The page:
Conservatively differentiating design from style

At the company I run, we develop web sites for some of our customers. And even though we do, you’ll notice that I did not write: We design web sites. I haven’t always been very clear about that difference when I discuss what I do, because I don’t think everyone will understand the fine distinction I am making. And I also don’t want us to be lumped in with the other firms who name themselves web designers.
It turns out I may have been wrong about the words I have been avoiding. Adam Greenfield has published a great essay on this topic over at A List Apart, which is always a good read. He draws a clear distinction between the disciplines of design and style. I really enjoyed the essay, and I think its worth 15 minutes of your time to read it.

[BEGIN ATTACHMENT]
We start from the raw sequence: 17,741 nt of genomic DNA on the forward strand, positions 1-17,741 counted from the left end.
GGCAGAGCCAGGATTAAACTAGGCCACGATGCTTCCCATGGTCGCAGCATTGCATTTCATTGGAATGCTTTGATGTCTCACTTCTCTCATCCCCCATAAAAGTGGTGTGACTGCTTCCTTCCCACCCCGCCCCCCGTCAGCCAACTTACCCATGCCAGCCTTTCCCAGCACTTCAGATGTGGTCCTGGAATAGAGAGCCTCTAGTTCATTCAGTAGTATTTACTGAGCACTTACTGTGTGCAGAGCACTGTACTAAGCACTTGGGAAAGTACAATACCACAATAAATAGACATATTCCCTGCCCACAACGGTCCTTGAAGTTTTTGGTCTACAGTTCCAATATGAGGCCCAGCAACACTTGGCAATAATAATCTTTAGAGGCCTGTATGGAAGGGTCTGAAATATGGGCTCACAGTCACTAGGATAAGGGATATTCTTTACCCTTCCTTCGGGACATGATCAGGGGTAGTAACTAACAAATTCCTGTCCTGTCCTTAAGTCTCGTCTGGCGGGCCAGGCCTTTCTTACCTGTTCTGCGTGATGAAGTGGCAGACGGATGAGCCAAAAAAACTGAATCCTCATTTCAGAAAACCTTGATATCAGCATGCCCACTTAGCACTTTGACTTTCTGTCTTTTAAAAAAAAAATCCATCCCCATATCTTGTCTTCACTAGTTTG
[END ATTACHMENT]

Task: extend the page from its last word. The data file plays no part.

The Bathing Ape Has No Clothes (and other notes on the distinction between style and design)

Let me see if I can make my point a little more concretely, so that it doesn’t begin to degenerate into mere bitter-old-fart acidity: I believe that success in design strongly implies a satisfying the requirements of a user. This is what distinguishes it from art or self-expression, and in the West, anyway, we went through several centuries of refinement to arrive at this understanding.

So it turns out, I do design and development but I am not exactly what you would call a stylist. I guess some people might even say I have no style, but I don’t think that’s true.

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